Sometimes people think that professional organizers must have it all together, that their closets must be the ones with each hanger separated from the others by an exact inch and all the contents color-coordinated. The reality is that modern life can be messy and overwhelming for all of us. The point is to have a variety of strategies that will help people navigate their lives more easily, doing what they need to do and what they want to do with a minimum of stress and wasted effort. I have seen people criticize themselves or shame themselves for the messes in their homes, and I wanted to make sure that I avoided that pitfall. We should love our stuff! We should be surrounded by things that give us joy, remind us of happy times, and make our lives easier! Getting rid of that sweater that might have “one more wear” supports that goal.
Also, I had read some articles by people that I felt hadn’t yet reached a healthy and comfortable approach. For example, I remember shaking my head at someone who made a no-spending pact for a month and so refused to reimburse a family member for money they had advanced for a family vacation! I don’t believe we should try to balance our budgets by using the funds of our family members. Spend that money, no matter what “vows” you have taken! It’s not worth harming a relationship to uphold a no-spending plan. Relationships are worth more than cash ever could be.
What type of items are hardest for you to resist buying?
True confession: during the first three months of my project, mostly successful so far, I bought three books in one day. Please don’t judge me, I can’t help it! I got many things from the library, but I am not a fast reader, and there are some books I didn’t want taken away from me after two weeks. Also, I often confuse the ability to buy a book with having the time to read it. (Can you relate to that?) I am almost helpless in a bookstore.
What have you learned so far from your experiment?
I have been shocked to realize how many times a day I see advertising! I might be looking at a newsletter from someone I really like and it mentions something appealing, and the next thing I know I’m spending money on something that might require more decisions––which perfume in this sampler is really “me” and what size should I buy? Or which color of this exclusive new bra made of miracle fabric will really be the bra of my dreams? Will this amazing new anti-snore device really solve my husband’s and my sleep problems? Is this the magic nightlight that will put my granddaughter to sleep and let my bonus daughter get the rest she needs? And then, before I know it, I’m spending time doing comparison shopping for something that I didn’t even know existed when I got up this morning. Consumer society is crazy! (Lessons learned: a lot of women are very unhappy with their bras, and no one gets enough sleep.)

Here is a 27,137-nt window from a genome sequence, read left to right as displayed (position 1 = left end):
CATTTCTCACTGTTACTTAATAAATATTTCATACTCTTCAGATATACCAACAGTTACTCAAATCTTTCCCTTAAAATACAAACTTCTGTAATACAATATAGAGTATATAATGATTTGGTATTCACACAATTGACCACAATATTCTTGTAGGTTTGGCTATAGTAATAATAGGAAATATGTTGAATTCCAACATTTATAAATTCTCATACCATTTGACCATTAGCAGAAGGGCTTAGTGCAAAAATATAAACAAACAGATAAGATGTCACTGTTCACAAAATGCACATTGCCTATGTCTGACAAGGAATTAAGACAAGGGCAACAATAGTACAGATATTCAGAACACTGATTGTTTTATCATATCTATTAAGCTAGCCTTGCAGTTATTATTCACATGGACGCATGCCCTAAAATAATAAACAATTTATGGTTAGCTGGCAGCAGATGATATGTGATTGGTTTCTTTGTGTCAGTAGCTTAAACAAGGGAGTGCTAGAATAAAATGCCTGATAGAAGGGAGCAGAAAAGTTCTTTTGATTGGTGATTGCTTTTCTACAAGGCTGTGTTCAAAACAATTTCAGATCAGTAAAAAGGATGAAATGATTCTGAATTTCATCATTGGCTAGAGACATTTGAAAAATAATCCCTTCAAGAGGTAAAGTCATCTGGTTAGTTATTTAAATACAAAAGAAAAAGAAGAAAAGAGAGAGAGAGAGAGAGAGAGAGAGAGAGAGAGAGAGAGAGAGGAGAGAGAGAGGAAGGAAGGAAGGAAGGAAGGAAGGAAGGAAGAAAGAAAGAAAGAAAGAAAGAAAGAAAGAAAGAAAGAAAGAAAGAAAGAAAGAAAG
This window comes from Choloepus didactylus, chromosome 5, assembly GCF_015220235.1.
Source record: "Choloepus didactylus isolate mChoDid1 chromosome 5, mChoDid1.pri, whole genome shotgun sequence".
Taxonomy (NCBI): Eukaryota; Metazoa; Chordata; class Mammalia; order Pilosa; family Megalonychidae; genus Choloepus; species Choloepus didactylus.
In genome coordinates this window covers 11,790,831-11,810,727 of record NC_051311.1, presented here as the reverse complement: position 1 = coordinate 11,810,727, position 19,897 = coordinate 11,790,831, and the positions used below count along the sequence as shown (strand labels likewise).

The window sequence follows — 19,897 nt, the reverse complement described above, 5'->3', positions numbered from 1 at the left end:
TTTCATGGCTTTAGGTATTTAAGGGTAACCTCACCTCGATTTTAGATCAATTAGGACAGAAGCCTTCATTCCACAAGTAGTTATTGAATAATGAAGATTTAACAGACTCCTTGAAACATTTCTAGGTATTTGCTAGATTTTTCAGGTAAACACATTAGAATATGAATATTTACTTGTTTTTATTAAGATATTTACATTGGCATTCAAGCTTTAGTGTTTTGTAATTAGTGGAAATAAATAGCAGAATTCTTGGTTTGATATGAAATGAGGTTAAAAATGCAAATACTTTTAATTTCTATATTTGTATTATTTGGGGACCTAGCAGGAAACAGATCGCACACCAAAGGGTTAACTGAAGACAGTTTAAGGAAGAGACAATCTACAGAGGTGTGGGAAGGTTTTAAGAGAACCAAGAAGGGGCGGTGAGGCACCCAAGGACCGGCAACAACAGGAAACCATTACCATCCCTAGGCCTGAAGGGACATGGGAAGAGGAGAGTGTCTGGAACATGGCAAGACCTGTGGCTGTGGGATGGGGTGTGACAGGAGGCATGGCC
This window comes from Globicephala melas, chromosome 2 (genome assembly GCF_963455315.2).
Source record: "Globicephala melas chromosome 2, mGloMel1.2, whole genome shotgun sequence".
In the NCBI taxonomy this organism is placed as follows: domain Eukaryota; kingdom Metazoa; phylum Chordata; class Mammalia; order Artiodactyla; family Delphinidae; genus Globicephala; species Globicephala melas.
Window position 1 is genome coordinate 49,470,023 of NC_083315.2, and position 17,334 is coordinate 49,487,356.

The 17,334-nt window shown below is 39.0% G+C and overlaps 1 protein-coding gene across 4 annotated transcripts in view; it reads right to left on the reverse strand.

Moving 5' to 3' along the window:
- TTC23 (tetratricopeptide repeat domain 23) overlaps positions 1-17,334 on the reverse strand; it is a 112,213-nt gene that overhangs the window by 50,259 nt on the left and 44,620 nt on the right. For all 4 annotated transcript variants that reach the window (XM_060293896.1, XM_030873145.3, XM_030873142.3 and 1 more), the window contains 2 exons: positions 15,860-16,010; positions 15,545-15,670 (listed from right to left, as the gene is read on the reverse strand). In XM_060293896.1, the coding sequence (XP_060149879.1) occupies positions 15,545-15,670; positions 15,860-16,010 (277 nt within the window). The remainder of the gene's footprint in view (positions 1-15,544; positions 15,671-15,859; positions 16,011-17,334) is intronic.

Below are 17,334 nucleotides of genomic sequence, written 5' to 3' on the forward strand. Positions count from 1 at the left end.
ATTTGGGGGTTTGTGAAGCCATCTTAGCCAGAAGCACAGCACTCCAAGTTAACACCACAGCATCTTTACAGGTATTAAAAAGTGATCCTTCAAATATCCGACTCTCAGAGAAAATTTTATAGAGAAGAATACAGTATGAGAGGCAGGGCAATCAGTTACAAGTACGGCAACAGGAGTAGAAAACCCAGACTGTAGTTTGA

What advice would you have for anyone considering a similar effort?
First, do it! Any experiment will teach you something about yourself and your values and habits, whether you succeed by seeing it through or abandon it before the end. It’s either a success or an education, both of which are wins! Second, don’t be harsh with yourself, and for heaven’s sake, don’t be harsh with the people you live with. Compassion is more important than money every time. And if you try and miss, but you still feel attracted to the goal, try it again. Either success or education will be the result, so it’s all good!
I hope you enjoyed this insight into a shopping sabbatical as much as I did. And yes, bookstores are intensely dangerous places for me, too! Sincere thanks to Margaret Lukens for sharing her insights.
Margaret Lukens has enjoyed a varied career. She worked in finance. She taught theology. She founded a gourmet food store. She has worked as a writer and editor. And she worked as a productivity consultant and professional organizer, helping small business owners make a business plan that works.
She weaves all these interests together now by writing about food, productivity, and the human spirit. She lives in northern California with her husband and treasures time with her son, bonus-daughter, and all her friends and family.
Read more of her work here.